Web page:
Red distress flares a costly puzzle

Red distress flares a costly puzzle

The National Sea Rescue Institute NSRI has appealed to the public, including the boating and the fishing communities, not to set off red distress flares unless in an emergency. This comes after the sighting of three red distress flares off Kleinemonde last Sunday set in motion a massive search and rescue operation.

Authorities and NSRI volunteers say the source of red distress flares fired at sea on Sunday February 5 remains a mystery. Two red distress flares deployed in close succession off-shore in the vicinity of Kleinemonde were reported by a member of the public.

“While they were alerting the NSRI’s Port Alfred Station 11 base at 12.46pm on Sunday, 5 February, a third red distress flare was sighted in the same vicinity,” said NSRI Port Alfred deputy station commander, Gerrit Cloete.

However, Cloete said, “There remains no indication as to why the red distress flares were fired.”

NSRI Port Alfred duty controllers were dispatched to meet the member of the public who had seen the flares, while the NSRI rescue craft Lotto Challenger and Rescue 11 Alpha were launched.

It was determined that the flares were likely to have been fired at least 2 to 3 nautical miles off-shore.

NSRI Emergency Operations Centre (EOC), MRCC (Maritime Rescue Coordination Centre) and Telkom Maritime Radio Services initiated protocols including preparing search areas, taking weather, tide and drift currents into account, and broadcasting an all-ships-alert for vessels in the area to keep a close watch.

43 Air School were alerted and a private aircraft that was in the vicinity diverted and assisted in a search.

An additional 3 private aircraft searched at the request of 43 Air School while en route through the area.

A fishing vessel that was in the area reported that they had not witnessed the flares and they kept a watch.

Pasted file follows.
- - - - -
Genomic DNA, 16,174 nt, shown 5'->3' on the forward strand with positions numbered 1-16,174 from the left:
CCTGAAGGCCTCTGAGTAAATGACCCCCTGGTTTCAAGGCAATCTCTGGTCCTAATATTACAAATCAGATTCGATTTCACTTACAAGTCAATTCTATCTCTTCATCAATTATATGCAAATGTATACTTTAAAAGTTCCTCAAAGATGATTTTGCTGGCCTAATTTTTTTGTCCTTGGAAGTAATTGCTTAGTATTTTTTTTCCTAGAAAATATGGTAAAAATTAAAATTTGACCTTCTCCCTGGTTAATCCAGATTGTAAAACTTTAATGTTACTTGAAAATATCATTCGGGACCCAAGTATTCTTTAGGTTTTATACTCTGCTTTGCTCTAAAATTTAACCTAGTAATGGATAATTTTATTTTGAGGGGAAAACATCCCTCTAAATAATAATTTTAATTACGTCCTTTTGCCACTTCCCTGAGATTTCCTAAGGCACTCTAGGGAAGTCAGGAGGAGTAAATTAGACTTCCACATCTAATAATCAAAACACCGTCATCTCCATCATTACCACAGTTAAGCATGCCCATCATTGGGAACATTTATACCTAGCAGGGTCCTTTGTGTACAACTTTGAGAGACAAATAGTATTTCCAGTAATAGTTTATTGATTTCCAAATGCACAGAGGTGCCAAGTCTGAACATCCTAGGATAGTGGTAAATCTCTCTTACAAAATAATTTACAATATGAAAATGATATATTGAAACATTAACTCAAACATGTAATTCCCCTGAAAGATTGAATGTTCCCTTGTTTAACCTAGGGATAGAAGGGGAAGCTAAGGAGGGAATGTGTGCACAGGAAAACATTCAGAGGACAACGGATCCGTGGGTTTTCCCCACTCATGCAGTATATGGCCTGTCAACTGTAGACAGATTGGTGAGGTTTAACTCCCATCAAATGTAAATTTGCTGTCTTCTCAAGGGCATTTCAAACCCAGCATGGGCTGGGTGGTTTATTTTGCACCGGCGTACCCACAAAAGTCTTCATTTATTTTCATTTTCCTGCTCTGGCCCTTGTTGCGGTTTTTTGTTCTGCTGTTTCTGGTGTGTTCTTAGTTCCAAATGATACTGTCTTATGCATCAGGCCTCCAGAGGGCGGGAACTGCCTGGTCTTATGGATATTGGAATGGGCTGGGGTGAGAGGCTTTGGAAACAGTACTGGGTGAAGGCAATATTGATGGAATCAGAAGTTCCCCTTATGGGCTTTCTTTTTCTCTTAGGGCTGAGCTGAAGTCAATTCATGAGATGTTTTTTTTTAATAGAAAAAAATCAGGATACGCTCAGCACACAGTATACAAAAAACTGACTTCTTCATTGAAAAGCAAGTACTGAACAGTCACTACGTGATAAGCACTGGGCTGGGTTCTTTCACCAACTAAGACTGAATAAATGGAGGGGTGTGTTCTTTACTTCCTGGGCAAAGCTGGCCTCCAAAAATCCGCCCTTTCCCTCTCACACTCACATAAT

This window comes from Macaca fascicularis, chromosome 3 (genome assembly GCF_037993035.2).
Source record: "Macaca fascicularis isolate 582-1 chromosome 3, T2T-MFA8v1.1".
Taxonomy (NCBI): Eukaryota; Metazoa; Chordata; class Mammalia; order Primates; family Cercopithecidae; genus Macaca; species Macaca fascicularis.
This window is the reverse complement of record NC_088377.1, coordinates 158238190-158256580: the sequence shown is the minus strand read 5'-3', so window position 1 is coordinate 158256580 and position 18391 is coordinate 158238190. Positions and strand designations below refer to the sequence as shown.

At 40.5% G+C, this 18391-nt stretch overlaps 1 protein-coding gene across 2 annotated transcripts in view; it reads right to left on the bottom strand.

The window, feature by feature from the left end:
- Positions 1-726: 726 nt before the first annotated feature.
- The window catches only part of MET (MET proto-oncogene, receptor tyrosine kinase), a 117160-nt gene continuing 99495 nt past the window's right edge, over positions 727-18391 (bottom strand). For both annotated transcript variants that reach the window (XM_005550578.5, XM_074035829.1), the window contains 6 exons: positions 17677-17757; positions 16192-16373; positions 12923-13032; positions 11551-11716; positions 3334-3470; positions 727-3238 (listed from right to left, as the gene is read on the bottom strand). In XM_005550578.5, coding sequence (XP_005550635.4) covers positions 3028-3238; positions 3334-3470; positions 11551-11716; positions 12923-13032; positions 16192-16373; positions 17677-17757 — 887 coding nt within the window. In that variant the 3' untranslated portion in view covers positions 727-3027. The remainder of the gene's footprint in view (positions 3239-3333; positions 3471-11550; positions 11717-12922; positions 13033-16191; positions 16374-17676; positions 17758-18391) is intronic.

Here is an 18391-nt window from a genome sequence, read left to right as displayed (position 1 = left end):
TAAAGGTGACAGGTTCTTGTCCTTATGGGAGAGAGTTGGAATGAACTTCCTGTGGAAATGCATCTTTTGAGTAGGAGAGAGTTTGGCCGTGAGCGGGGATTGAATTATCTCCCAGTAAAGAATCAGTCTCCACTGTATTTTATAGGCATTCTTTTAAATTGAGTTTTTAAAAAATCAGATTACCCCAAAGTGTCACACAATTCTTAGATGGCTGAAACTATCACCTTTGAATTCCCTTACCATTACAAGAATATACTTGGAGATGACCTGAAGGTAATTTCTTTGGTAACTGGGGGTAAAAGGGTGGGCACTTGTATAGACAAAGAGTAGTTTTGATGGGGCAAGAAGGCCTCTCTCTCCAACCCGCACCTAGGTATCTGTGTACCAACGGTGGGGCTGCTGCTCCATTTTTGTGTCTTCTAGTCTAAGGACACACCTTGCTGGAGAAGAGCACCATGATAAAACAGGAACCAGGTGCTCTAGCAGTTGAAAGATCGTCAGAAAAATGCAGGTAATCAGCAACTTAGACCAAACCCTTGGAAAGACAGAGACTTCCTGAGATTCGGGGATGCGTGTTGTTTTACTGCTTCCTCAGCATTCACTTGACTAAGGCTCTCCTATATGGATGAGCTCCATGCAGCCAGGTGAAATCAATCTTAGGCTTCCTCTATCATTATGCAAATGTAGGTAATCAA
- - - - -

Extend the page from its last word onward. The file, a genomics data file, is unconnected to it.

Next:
An extensive searched continued until sunset but no sign of any persons or vessel in distress was found.

The concern was that the flares may have been deployed by a lone paddler; however that theory was ruled out after no persons was reported missing or overdue.

Maritime authorities have monitored the area during the past week.

The NSRI appealed to the public, the boating and the fishing communities not to set off red distress flares unless in an emergency.

“Expired flares should be handed in at a marine retailer that is licensed to handle flares or at the South African Police Service,” said CLoete. “The member of the public, the assisting aircraft and all involved are commended.”

The National Sea Rescue Institute (NSRI) is the charity organisation that saves lives on South African waters – both coastal and inland. THeir goal is to prevent drowning through rescue operations, education and prevention initiatives. Operating from base stations along the SA coastline, and on inland dams, our rescue volunteers are on call, at all hours, every day of the year. Their rescue crew receives no payment and neither do they charge the people they rescue.

NSRI volunteers visit schools around the country, teaching children about water safety. Their drowning prevention measures include our online training academy, with free courses for crew and the public, emergency signage, Pink Rescue Buoys for emergency flotation, rescue swimmers, lifeguards, and active patrols during peak seasons.

The NSRI is totally reliant on donations and sponsorships. NSRI EMERGENCY: 087 094 9774

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